Set up a roster for household tasks so that everyone knows what is expected.
Self isolation during COVID-19 can be particularly challenging if you live alone. You may feel lonely and worry about our own health. If you live alone, keep in regular contact with friends and family. Take advantage of technology to keep in touch. Create a daily routine and set small goals for yourself. Stay active and if possible go outside to exercise a little each day. If you feel you are not coping talk to your GP or a mental health professional.
If a family member or friend is living alone you can help them by remaining in close contact. If possible use technology to keep in touch or simply call them regularly or write them a letter or note. If they are older or in another risk group and are in self isolation offer to assist them by grabbing some groceries for them. Put them in touch with organisations such as seniors’ groups that are providing online activities for those in isolation.
Working from home can be challenging if you are not used to doing so. It may be difficult to stay focused and maintain a sense of purpose. To help maintain your mental health while working from home set up a dedicated workspace and establish a work schedule. Change out of your pyjamas each morning! Try to limit distractions but keep in touch with your colleagues. Take appropriate breaks and stop working at the end of your work-day.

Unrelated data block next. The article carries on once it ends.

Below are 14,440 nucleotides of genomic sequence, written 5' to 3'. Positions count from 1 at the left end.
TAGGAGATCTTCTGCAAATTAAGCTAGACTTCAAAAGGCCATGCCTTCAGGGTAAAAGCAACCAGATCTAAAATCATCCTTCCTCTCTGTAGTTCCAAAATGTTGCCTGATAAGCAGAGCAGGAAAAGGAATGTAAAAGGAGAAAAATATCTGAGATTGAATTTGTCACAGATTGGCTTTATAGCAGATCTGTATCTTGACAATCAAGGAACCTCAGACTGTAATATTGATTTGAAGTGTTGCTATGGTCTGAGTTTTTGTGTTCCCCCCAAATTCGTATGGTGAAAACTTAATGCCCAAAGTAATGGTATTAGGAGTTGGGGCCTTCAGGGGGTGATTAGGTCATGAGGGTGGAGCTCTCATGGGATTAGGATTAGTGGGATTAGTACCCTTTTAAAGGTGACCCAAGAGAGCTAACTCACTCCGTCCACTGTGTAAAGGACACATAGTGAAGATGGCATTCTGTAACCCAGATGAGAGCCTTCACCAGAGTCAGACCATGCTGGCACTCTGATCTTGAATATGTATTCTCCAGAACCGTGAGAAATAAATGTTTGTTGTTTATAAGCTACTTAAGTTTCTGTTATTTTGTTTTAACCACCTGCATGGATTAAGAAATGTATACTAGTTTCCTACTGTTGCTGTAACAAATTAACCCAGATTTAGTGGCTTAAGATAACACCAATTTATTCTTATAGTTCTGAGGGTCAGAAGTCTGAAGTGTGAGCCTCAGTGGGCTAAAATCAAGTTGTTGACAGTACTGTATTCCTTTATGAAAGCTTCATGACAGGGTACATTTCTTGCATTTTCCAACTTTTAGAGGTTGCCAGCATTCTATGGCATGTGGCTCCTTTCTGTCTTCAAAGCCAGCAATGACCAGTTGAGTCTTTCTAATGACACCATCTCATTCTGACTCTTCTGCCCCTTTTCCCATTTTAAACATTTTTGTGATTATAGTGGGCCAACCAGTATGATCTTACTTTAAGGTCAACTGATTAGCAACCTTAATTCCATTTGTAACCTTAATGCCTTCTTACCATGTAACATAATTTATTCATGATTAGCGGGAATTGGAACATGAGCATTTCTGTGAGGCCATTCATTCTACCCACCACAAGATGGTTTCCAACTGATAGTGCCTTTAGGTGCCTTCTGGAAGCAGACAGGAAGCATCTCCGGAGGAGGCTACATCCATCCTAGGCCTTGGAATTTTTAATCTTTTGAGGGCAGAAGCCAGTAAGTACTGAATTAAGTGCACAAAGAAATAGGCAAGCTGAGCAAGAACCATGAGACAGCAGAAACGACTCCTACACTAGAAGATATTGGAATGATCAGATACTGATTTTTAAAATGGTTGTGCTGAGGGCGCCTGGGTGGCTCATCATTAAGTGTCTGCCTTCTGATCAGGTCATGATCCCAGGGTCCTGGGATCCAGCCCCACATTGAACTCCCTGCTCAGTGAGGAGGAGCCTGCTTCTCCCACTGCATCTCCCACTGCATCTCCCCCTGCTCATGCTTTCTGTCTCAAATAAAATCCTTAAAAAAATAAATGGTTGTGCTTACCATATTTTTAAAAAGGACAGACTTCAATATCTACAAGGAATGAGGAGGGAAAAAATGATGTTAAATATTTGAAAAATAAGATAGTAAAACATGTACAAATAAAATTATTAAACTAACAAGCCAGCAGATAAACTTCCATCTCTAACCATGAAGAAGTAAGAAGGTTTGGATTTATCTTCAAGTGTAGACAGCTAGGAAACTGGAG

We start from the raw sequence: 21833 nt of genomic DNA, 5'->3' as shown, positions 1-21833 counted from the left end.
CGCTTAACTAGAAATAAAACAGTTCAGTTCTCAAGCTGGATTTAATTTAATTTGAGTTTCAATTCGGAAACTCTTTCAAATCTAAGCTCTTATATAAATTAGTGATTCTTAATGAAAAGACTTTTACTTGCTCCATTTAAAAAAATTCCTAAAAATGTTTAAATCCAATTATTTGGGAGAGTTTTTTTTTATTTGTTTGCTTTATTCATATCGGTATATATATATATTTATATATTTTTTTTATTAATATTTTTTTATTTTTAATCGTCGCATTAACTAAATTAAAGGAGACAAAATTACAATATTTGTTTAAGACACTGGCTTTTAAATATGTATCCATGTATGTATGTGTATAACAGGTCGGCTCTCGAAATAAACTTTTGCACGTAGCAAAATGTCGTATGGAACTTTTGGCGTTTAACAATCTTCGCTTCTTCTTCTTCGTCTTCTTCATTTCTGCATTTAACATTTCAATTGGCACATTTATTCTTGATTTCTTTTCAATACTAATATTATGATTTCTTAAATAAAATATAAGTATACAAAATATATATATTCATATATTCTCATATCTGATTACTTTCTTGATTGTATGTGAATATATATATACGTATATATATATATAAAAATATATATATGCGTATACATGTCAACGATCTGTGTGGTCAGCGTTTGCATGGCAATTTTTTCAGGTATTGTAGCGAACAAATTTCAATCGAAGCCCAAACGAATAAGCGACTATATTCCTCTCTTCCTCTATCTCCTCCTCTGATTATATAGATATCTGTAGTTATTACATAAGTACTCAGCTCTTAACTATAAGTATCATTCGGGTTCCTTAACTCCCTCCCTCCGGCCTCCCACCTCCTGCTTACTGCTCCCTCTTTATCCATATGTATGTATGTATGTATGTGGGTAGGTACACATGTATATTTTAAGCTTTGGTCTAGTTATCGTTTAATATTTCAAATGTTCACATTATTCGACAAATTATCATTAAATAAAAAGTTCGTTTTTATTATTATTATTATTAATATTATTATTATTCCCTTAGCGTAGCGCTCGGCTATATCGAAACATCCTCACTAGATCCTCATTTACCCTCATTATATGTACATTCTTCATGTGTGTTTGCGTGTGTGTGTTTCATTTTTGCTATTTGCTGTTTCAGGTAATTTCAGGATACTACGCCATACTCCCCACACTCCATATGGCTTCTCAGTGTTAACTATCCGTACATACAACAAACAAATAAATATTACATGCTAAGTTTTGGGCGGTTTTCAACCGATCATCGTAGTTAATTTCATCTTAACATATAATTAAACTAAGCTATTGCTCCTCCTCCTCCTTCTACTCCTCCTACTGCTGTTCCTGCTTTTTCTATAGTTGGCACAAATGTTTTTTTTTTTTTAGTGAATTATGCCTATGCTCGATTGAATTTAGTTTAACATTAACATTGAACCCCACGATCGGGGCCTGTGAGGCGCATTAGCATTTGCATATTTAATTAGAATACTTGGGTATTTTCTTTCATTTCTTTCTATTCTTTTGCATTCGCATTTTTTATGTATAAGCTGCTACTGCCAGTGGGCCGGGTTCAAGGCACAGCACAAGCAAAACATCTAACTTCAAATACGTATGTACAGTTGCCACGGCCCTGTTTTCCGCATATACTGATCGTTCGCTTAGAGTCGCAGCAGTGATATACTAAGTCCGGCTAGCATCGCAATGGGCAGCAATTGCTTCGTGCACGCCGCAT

The changes to their lives brought about by the COVID-19 epidemic and the constant media focus on coronavirus can be worrying for some children while others will not be concerned.
Do not be afraid to talk to your children about COVID-19. Find out what your child already knows about COVID-19 so that you can address any inaccuracies. Speak to them in a calm reassuring tone using language they can understand and stick to the facts. Provide them with a level of detail appropriate to their age. Try to limit your child’s exposure to media and social media about COVID-19.
Be aware that the changes brought about by COVID-19 may impact on your child’s school performance and do not place too much pressure on them.
Remember the COVID-19 pandemic will not last forever. We can prepare ourselves for coming out of this period.
Coming out of the pandemic will be a gradual process, social restrictions may slowly ease, initially children may return to school one or two days a week and we may return to our workplaces on a part-time basis, shops, restaurants and cafes will open gradually. Some things such as international travel may not return to normal for some time.
Take things day by day, continue to follow public health advice and do not expect everything to return to the way it was before the pandemic immediately. Understand that although restrictions may be easing in Australia they may remain in place for longer in other countries.
Be aware that the mental health impacts of the COVID-19 virus may linger after the threat of the virus abates. For some coming out of the pandemic will bring about changes that will also impact on mental health. Continue to take care of your mental health and seek professional advice for yourself or others if symptoms escalate.